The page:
The History of Juridical Institutions in California and the Other Southwestern States

HISTORIA DE LAS INSTITUCIONES JURÍDICAS DE LOS ESTADOS DE LA REPÚLICA MEXICANA, Honorable Senado de Los Estados Unidos Mexicanos, ed., Instituto de Investigaciones Jurídicas, UNAM (2010).

Whittier Law School Research Paper No. 09-10

18 Pages Posted: 26 Oct 2009 Last revised: 12 Jan 2019

See all articles by Peter L. Reich

Peter L. Reich

University of California, Los Angeles (UCLA) - School of Law

Abstract

This article, one of a series commissioned by the Senate of Mexico on the legal histories of the Mexican states, focuses on the northwestern Mexican provinces and their American successor jurisdictions in the area annexed by the United States via the 1848 Treaty of Guadalupe Hidalgo. The study challenges the idea that the Treaty marked a sharp dividing line between pre- and post-conquest legal institutions and doctrine. In the period prior to the U.S. takeover, the remote territories of California and New Mexico developed local courts and legal communities based on the ideology of decentralization that characterized early nineteenth-century Mexican federalism. Under American rule, the redrawn political units in the area, ultimately states, preserved some specific features of Mexican law, such as community property, landholding requirements, and the prohibition of slavery. Further, the new U.S. states’ constitutions, codes, and jurisprudence maintained a decentralized federalist structure by emphasizing independent doctrinal grounds for judicial decision-making. This incorporation of Mexican principles and the development of semi-autonomous doctrine have positive implications for trans-border cooperation and legal convergence at the state level.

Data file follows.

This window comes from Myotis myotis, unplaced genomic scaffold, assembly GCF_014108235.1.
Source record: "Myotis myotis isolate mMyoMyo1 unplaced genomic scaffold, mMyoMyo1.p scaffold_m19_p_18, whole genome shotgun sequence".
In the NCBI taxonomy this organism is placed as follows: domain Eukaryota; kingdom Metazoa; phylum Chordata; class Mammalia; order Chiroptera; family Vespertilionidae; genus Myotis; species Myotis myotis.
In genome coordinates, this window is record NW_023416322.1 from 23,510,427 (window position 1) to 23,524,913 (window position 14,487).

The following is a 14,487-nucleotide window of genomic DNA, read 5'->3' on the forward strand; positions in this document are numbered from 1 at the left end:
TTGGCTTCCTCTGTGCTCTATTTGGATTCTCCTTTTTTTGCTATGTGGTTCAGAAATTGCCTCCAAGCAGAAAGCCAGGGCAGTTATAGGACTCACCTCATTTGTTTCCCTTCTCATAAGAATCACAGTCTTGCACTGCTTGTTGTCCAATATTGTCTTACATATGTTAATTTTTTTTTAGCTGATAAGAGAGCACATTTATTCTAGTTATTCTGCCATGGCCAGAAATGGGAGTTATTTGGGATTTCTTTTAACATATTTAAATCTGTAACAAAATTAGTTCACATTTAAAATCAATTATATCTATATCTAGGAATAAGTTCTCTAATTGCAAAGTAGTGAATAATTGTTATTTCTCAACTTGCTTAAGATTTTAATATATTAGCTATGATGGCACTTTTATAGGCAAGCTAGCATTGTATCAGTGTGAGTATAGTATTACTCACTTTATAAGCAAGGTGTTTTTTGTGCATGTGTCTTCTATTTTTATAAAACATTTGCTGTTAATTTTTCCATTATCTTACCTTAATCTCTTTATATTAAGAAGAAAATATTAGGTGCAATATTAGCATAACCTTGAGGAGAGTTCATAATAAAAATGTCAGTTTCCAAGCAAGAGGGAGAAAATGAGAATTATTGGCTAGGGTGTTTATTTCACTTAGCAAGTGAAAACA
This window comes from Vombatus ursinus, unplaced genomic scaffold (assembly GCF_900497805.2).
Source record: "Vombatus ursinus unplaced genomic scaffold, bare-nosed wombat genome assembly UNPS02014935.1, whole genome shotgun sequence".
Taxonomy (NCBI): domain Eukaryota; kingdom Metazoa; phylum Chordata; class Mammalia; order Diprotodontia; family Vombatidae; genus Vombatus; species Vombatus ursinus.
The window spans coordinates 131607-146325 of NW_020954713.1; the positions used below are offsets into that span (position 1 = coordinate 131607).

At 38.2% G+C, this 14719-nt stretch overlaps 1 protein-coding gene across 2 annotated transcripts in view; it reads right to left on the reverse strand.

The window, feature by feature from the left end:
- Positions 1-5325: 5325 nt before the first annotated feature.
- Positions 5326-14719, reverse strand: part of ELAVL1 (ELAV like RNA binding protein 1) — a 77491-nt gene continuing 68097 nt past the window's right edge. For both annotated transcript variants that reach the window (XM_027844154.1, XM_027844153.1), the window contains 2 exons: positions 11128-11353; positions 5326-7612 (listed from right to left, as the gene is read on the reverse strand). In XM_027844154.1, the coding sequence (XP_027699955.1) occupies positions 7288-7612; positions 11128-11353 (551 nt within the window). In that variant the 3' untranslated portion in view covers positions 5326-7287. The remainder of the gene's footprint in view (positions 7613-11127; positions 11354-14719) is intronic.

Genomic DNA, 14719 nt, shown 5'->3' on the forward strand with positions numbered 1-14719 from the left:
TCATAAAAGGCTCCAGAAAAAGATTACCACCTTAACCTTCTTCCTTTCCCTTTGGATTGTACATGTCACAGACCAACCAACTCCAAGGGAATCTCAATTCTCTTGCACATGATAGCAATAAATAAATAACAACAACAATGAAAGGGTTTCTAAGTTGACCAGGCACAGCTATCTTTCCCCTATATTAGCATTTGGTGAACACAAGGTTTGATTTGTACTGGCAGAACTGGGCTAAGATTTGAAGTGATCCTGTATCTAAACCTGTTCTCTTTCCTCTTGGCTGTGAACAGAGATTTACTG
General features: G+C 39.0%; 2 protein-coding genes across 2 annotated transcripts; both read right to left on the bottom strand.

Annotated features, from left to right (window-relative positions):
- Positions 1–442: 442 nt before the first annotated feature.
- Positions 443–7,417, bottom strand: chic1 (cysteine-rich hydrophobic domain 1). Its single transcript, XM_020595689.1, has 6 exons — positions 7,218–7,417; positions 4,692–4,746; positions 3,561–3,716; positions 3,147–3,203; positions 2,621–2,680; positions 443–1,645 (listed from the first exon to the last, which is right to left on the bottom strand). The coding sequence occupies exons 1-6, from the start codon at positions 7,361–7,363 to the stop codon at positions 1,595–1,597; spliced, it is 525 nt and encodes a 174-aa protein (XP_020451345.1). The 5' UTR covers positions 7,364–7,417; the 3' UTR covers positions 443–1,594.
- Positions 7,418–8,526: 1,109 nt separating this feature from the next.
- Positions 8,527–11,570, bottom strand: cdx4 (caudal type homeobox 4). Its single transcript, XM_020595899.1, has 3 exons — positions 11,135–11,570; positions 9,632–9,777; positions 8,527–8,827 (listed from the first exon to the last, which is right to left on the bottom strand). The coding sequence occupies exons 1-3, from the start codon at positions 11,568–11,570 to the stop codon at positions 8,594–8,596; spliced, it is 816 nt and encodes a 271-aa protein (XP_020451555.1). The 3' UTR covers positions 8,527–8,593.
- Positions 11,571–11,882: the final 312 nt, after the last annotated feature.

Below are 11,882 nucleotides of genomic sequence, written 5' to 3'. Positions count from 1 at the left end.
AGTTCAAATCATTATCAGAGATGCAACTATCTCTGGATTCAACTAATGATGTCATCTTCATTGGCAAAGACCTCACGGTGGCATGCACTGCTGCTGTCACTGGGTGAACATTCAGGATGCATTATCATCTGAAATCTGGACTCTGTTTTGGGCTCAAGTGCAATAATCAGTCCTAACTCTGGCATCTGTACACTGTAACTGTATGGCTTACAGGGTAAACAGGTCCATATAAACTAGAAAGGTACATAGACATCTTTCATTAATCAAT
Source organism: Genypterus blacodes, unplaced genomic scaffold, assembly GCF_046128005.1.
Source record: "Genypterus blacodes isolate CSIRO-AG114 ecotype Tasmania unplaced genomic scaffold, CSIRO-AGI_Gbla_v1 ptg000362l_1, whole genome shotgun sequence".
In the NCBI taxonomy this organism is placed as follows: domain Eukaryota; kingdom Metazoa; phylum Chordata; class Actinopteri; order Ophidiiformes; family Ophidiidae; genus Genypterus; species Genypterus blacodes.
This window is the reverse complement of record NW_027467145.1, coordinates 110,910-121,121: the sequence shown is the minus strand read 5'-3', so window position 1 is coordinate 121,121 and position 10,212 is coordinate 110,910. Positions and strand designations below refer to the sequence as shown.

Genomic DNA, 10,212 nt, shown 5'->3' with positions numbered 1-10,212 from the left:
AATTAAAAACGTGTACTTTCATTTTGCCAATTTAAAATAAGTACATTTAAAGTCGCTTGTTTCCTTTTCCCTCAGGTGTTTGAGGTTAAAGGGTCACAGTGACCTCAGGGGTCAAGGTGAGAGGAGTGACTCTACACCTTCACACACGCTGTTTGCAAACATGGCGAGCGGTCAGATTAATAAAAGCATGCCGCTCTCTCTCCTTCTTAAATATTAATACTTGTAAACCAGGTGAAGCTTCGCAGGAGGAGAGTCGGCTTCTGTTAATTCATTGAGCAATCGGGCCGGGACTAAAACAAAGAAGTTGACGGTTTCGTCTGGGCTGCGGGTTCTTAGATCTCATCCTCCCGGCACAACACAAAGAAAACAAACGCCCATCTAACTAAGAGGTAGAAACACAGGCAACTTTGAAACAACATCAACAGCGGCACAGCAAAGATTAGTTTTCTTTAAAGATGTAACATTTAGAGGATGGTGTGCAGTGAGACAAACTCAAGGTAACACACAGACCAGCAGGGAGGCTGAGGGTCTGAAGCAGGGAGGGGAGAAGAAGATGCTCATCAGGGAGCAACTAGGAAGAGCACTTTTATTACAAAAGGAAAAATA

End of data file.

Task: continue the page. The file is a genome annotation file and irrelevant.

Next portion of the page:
Note: The downloadable document is in Spanish.

Suggested Citation

Reich, Peter L., The History of Juridical Institutions in California and the Other Southwestern States. HISTORIA DE LAS INSTITUCIONES JURÍDICAS DE LOS ESTADOS DE LA REPÚLICA MEXICANA, Honorable Senado de Los Estados Unidos Mexicanos, ed., Instituto de Investigaciones Jurídicas, UNAM (2010).; Whittier Law School Research Paper No. 09-10. Available at SSRN: https://ssrn.com/abstract=1494502

Peter L. Reich (Contact Author)

University of California, Los Angeles (UCLA) - School of Law ( email )

385 Charles E. Young Dr. East
Room 1242
Los Angeles, CA 90095-1476
United States

Register to save articles to
your library

Register

Paper statistics

Downloads
38
Abstract Views
419
PlumX Metrics